The neighborhoods have changed more in the past five years than in the previous couple of decades, which is where the urgency of the story pulled me into the work beyond the scope of the original commission. People are losing homes, communities are being dispersed, and the adversities of “progressive development” have not shown any signs of stopping.
You’re world travelled and gentrification is happening all over the world, why did you focus on Portland?
I was already living in Portland when I was commissioned, and being in the neighborhoods every day has been deeply important in truly grasping and understanding the nuances of the situation.
And sure, the story of Portland is not unique, but my hopes of telling this increasingly universal story is to shed light on the complexities of home, race, and the effects of gentrification that pervade this country.
In a statement on the project you said “black Americans made their home in a place and a time not far from the state’s founding as a “white utopia”.” Talk us through what you feel here and the ideas behind the statement?
Well, it’s less of what I feel, as it has to do with the history of the state. Before Oregon gained statehood, the Provisional Government of Oregon passed a law known as the Black Exclusion Laws. African Americans were prohibited from entering, and any African American who had already settled was to leave or be arrested, beaten, and forcibly removed from the territory.
These laws were eventually repealed as they were deemed to harsh for the public eye, however, men in power were quick to amend the Oregon Constitution with similar exclusionary language to fulfill their desires to keep the state “white-only”. It wasn’t until fairly recently that this language was fully removed, and the effects of its implementation are still felt today.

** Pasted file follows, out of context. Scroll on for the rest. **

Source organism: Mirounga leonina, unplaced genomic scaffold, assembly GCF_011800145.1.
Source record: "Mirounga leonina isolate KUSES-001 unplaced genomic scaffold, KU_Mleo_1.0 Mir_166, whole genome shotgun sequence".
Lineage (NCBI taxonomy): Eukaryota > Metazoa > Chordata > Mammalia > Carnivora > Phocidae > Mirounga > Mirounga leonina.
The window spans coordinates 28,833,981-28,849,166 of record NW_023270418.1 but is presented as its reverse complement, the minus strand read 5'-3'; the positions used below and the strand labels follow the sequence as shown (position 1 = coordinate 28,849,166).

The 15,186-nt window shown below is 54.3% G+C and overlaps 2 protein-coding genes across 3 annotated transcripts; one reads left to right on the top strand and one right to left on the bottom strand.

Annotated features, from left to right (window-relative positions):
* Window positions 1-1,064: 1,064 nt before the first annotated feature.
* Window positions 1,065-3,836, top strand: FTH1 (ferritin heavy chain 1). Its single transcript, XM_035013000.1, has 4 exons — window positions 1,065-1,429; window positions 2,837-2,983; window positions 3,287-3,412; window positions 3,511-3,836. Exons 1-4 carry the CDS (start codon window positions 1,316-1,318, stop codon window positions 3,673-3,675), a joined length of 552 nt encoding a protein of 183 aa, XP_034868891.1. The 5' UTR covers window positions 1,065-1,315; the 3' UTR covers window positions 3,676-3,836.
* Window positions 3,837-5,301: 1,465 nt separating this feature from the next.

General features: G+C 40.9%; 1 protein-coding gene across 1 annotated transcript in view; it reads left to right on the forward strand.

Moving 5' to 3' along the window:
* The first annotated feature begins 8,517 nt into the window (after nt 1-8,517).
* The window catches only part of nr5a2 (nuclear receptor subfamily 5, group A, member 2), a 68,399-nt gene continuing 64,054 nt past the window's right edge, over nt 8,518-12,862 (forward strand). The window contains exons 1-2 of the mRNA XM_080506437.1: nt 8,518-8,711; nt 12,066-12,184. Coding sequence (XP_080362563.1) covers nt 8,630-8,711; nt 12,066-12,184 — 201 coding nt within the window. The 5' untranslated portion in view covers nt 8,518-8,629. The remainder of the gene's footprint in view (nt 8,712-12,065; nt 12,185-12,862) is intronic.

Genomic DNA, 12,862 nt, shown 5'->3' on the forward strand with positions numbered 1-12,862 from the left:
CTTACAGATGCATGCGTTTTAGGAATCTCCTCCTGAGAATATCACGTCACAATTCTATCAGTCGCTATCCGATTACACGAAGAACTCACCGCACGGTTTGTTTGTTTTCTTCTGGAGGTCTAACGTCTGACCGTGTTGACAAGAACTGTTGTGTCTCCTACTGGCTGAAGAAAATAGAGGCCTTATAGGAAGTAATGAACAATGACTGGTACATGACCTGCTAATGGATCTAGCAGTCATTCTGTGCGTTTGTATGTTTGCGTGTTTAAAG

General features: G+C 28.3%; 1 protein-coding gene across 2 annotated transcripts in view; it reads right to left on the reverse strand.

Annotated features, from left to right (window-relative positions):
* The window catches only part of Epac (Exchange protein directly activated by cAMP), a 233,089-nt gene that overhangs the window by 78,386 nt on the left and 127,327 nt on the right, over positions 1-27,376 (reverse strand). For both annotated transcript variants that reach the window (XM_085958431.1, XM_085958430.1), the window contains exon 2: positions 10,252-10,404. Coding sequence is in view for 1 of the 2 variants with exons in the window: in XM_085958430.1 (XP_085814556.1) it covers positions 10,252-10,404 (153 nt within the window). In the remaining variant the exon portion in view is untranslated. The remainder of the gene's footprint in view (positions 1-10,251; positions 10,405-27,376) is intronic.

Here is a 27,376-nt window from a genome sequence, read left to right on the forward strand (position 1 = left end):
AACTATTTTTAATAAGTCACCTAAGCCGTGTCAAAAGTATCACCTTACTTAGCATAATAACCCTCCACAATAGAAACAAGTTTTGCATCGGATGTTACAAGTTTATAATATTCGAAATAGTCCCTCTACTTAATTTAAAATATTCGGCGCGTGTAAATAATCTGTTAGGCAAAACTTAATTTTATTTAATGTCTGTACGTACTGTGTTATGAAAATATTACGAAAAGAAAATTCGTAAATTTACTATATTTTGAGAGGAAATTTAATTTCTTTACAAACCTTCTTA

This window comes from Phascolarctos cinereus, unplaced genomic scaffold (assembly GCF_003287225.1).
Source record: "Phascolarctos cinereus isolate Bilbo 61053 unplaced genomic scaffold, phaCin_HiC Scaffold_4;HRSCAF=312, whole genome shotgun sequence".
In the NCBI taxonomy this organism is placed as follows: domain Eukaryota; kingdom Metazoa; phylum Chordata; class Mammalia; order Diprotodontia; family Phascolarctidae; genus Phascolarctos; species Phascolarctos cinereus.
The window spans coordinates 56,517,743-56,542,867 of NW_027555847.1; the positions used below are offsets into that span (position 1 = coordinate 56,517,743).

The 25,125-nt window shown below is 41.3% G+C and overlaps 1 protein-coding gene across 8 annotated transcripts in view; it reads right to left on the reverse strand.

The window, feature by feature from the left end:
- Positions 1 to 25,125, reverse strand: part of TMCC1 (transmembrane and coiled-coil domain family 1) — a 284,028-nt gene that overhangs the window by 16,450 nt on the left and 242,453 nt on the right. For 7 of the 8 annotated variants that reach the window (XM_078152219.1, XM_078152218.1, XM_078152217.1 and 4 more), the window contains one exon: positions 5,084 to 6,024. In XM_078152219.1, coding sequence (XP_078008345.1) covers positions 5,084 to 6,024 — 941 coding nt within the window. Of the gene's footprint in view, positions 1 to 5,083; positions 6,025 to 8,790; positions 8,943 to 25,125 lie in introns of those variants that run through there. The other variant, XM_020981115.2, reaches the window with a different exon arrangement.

America is currently in questionable politic state currently; do you see this translating in the mood of the people around the ideas gentrification?
To a certain extent yes. I think the political situation in the U.S. has pushed the general populace to be more cognizant of social issues, with some acting upon it for the first time. Gentrification isn’t necessarily at the forefront of the mainstream narrative at the moment, but the general attention towards pertinent social issues does help increase awareness on many fronts.
Now, if it’s going to incite a change of mood I can’t say. The immense power of capital gain has shown little to no mercy, which has definitely demoralized large groups of people. That being said, I still believe there is hope in making an effort to help your local communities and bolstering neighborhood leaders. Change is slow, but it is possible.
What’s Next for you?
Continuing to build this project and making more pictures!